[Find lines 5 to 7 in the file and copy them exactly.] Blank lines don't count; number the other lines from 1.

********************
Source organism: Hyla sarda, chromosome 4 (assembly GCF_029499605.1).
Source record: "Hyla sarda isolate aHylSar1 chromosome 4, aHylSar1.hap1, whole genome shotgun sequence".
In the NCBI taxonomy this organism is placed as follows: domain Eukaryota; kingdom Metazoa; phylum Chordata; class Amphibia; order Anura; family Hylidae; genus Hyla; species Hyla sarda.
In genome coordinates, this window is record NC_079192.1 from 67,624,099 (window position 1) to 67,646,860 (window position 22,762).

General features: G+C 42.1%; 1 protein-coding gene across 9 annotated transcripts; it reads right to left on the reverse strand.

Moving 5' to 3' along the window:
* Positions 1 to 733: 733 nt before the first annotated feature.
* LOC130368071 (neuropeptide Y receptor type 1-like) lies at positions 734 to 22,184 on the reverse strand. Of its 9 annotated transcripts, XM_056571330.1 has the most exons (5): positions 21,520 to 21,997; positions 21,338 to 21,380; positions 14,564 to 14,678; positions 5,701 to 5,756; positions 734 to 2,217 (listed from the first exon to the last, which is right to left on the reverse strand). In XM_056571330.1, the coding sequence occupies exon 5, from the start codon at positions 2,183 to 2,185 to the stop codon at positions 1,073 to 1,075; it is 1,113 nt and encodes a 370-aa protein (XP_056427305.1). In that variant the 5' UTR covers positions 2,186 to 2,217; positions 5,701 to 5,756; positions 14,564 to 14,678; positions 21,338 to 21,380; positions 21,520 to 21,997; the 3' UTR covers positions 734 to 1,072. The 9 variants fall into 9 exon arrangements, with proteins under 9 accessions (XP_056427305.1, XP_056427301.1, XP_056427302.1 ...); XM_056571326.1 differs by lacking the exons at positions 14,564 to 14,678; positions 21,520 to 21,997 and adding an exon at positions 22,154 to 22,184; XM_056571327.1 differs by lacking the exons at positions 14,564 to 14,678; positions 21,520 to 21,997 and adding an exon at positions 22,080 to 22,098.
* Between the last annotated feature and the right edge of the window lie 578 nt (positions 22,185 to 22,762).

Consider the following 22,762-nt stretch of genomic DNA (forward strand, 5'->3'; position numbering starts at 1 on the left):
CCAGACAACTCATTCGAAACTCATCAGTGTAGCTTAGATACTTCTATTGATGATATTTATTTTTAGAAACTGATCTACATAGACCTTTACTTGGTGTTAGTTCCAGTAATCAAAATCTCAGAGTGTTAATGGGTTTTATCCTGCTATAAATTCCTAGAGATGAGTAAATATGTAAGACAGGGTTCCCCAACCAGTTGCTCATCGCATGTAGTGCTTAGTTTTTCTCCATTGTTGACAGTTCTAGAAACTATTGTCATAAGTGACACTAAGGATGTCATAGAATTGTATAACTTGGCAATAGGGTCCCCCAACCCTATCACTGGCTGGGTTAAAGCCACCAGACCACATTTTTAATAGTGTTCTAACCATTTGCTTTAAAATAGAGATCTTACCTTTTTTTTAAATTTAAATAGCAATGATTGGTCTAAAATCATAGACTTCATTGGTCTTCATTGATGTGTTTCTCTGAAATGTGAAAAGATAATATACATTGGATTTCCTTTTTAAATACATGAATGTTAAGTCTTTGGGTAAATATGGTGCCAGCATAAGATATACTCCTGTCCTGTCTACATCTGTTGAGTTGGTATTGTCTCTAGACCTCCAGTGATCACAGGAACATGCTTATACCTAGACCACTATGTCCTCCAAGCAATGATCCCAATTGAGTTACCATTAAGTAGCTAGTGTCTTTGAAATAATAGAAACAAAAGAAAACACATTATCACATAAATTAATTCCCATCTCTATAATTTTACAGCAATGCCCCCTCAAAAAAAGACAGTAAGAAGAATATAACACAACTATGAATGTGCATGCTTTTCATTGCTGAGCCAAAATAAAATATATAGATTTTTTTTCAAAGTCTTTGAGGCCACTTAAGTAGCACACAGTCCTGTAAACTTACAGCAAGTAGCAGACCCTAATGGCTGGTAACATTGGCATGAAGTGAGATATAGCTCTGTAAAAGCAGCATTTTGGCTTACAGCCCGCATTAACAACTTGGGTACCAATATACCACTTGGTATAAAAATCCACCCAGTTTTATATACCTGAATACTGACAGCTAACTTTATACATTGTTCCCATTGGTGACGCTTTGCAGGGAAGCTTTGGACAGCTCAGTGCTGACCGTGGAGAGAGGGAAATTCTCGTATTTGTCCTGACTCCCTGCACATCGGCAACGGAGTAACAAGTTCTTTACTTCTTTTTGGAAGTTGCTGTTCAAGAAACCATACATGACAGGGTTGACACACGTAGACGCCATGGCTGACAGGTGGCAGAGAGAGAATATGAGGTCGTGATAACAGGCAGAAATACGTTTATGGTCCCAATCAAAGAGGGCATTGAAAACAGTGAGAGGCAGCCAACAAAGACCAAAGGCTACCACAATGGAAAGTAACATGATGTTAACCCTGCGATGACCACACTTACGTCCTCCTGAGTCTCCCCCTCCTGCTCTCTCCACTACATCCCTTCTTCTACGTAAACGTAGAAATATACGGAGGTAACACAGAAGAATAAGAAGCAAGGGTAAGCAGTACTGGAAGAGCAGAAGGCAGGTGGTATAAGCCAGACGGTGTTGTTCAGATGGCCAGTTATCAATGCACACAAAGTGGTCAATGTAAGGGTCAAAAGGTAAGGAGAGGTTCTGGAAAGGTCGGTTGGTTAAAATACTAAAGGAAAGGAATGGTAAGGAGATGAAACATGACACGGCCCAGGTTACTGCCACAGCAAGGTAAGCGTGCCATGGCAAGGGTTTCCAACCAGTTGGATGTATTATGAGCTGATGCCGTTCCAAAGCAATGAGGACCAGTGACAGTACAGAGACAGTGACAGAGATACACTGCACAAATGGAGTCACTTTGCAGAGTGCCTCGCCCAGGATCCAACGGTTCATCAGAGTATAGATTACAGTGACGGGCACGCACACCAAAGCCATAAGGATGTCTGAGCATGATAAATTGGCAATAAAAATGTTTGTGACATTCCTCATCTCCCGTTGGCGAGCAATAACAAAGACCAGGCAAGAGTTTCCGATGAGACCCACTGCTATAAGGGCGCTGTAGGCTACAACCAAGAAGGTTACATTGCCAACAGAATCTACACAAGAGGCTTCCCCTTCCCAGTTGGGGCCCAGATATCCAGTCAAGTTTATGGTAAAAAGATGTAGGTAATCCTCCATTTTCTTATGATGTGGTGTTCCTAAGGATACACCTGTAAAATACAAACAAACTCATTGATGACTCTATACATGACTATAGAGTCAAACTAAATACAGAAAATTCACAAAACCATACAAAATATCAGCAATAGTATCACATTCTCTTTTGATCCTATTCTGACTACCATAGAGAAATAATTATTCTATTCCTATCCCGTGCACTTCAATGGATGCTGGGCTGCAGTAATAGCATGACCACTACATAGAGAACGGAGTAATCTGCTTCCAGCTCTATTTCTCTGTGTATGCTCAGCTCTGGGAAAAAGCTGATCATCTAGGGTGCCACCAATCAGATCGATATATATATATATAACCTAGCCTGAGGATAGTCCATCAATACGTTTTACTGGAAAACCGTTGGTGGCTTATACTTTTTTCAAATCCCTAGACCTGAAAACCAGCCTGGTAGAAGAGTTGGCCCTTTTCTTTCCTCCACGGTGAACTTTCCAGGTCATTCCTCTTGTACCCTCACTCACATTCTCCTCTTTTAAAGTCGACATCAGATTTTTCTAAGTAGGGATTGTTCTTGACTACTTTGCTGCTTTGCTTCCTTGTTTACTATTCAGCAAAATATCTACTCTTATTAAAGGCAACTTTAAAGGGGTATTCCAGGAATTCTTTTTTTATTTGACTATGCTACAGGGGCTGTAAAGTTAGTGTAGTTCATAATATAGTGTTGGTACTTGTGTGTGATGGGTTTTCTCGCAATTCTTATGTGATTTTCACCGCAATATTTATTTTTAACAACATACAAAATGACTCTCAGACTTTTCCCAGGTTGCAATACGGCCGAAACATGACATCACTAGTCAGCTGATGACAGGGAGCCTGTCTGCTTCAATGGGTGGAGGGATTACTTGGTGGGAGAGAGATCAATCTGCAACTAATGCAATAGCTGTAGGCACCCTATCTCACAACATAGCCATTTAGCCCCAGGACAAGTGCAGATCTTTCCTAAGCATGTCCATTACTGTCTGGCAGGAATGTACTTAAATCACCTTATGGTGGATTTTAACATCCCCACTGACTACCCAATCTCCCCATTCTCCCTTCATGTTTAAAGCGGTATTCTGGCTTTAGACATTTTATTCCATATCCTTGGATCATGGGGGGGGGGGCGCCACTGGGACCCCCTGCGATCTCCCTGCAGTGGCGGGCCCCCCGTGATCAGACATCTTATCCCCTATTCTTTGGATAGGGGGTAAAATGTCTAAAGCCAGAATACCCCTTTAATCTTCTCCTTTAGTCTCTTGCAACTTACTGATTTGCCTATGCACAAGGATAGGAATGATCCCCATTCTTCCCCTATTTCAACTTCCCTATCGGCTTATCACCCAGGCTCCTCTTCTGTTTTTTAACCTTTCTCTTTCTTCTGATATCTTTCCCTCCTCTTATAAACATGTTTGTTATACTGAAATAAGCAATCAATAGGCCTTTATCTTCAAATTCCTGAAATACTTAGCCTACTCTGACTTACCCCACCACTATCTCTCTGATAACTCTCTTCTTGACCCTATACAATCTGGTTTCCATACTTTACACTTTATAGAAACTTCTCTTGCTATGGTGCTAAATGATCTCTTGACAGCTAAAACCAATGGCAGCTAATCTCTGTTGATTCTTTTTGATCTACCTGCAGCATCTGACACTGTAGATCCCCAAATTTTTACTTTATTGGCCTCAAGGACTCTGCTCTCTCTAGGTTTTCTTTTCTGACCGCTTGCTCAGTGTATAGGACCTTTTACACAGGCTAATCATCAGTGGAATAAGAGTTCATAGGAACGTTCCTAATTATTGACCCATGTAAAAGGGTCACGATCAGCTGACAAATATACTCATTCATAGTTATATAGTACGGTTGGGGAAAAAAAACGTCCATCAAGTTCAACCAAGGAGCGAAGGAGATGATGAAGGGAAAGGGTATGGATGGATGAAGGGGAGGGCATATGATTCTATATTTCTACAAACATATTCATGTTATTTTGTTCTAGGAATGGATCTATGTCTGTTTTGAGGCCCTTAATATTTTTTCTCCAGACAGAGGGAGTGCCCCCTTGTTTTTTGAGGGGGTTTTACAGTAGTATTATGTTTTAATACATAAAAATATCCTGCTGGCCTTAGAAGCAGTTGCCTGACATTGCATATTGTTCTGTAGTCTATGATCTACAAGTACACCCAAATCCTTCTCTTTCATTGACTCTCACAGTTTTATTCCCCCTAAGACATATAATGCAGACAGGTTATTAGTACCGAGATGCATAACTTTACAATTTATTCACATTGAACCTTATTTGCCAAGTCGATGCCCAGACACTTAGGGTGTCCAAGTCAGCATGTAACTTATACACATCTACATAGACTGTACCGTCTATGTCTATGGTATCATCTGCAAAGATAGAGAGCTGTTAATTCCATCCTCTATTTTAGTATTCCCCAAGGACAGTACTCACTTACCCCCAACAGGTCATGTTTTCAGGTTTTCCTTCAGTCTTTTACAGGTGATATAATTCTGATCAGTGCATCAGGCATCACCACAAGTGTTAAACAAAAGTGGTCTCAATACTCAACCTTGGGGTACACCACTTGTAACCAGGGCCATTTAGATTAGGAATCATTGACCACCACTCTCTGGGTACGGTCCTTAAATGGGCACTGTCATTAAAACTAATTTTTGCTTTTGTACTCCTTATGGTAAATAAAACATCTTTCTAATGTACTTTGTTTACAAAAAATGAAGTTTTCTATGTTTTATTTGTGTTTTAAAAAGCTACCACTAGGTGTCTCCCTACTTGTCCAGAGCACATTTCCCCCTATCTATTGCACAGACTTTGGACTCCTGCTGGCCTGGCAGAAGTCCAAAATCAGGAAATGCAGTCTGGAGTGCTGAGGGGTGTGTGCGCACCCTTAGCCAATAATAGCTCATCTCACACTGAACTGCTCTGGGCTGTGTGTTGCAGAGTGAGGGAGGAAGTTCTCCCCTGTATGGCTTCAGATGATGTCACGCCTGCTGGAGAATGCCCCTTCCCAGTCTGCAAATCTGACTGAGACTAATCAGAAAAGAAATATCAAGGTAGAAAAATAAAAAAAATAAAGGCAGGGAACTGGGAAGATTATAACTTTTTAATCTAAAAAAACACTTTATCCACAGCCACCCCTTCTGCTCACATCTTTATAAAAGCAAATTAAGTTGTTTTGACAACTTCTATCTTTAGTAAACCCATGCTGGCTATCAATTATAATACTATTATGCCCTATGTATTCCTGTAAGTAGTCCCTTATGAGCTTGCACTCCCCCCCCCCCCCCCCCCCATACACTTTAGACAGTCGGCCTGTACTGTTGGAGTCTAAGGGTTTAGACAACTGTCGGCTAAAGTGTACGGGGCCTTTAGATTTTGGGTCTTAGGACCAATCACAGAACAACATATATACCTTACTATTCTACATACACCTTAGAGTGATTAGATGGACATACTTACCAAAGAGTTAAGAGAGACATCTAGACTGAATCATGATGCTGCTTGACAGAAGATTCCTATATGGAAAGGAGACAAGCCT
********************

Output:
General features: G+C 42.1%; 1 protein-coding gene across 9 annotated transcripts; it reads right to left on the reverse strand.

Moving 5' to 3' along the window:
* Positions 1 to 733: 733 nt before the first annotated feature.